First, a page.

Wednesday, August 31, 2016

Mistakes Inventors Make When Dealing With Patent Lawyers

As an inventor with well over 150 issued U.S. Patents and a Harvard Law degree, I have a unique perspective on the inventor/lawyer relationship.  I understand the frustration that patent lawyers feel when the inventor doesn't understand that patent lawyers aren't magicians, patent law is in flux, and that fees should be paid even for a patent application that doesn't end up getting a patent issued.  I understand the frustration that inventors feel when their patent lawyer doesn't seem to understand the business reasons for the invention, the role the patent application plays in the inventor's business, and the cash flow issues that face start-up companies (and, increasingly, internal budget limitations for patent activities even at large companies).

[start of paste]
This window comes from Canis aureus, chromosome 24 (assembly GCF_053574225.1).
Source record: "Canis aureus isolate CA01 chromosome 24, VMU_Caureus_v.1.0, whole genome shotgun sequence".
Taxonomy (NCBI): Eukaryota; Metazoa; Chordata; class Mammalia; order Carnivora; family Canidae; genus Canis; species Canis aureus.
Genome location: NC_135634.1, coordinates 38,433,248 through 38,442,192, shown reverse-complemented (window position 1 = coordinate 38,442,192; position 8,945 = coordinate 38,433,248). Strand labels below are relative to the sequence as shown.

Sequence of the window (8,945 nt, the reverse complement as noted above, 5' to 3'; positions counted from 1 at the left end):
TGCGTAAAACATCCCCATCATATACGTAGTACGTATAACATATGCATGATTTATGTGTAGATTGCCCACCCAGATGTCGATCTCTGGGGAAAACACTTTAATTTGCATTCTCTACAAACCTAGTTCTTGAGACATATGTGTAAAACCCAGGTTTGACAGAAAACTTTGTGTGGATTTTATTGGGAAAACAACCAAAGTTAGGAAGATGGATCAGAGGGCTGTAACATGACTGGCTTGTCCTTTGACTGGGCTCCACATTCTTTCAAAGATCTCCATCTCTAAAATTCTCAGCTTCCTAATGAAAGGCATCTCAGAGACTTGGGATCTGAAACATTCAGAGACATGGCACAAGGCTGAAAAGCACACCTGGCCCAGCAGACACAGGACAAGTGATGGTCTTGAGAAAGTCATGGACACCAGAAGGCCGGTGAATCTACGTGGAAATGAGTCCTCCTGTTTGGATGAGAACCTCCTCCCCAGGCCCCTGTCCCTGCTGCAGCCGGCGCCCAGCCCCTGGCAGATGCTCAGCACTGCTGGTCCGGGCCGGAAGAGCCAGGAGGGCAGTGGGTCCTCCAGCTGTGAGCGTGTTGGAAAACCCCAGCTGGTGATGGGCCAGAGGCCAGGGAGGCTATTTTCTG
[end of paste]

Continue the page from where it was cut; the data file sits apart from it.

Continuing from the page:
This post explores the inventor side of some of the more common mistakes and misunderstandings that impair the inventor/lawyer relationship.

1. Patent lawyers are not magicians:

The most common mistake inventors make is thinking that handing an invention and a big check to a lawyer will magically make a patent issue.  Bad patent lawyers will get you a patent nearly every time.  Good patent lawyers will tell you when you are throwing your money away.  I know this sounds counterintuitive, but as described in more detail in mistake 5 ("The name of the game is the claim"), getting a patent that covers only a tiny, valueless corner of your invention is a great way to incur costs without any corresponding benefit.

Here are some things that inventors should understand (and that good lawyers will explain):

a. Your invention must be patent-eligible (see point 2 below).  Some fantastic inventions (like a finding a new antibiotic in a soil sample) are simply no longer patentable; others fall into the vast grey area of patent-questionable subject matter.  Your patent lawyer may call this "101" (after the code section) or "Alice" (after one of the cases interpreting 101).